It may be that the very universality of his personal appeal prevents Obama from appearing, or wanting to be, overtly ideological -- as if his life story and his gift for connecting with people are too large to be categorized. He clearly wants to be thought of differently, as too complex to be encompassed by one label. When I ask if he's liberal, progressive, or centrist, he says: “I like to think I'm above it. Only in the sense that I just don't like how the categories are set up.” He describes two common Democratic caricatures: the “DLC-centrist-Joe Lieberman-Al From types” and the “old-time-religion-Ted Kennedy-die-hard-liberal types.”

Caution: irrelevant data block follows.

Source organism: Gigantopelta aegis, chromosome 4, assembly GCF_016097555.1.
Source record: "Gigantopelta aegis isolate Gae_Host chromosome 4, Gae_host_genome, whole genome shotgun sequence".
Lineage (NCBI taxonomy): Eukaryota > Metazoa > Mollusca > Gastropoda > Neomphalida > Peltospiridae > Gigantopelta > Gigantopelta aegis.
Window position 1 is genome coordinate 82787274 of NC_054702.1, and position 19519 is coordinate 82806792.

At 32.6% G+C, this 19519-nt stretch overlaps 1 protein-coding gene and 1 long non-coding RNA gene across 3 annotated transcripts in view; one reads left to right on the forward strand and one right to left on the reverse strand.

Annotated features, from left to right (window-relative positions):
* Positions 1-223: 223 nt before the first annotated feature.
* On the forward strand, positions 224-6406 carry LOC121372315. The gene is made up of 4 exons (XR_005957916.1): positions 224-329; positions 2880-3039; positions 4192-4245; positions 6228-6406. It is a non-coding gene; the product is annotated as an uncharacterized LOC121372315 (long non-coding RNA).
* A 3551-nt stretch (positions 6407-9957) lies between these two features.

“There are dangers in both camps,” he continues. “Sometimes the DLC camp seems to want to run to the center no matter how far right the Republican Party has moved the debate -- that sense of ‘let's cut a deal no matter what the deal is.' The old-time religion school sometimes seems unreflective and is unwilling to experiment or update old programs to meet new challenges.
“And the way I would describe myself is I think that my values are deeply rooted in the progressive tradition, the values of equal opportunity, civil rights, fighting for working families, a foreign policy that is mindful of human rights, a strong belief in civil liberties, wanting to be a good steward for the environment, a sense that the government has an important role to play, that opportunity is open to all people and that the powerful don't trample on the less powerful … I share all the aims of a Paul Wellstone or a Ted Kennedy when it comes to the end result. But I'm much more agnostic, much more flexible on how we achieve those ends.”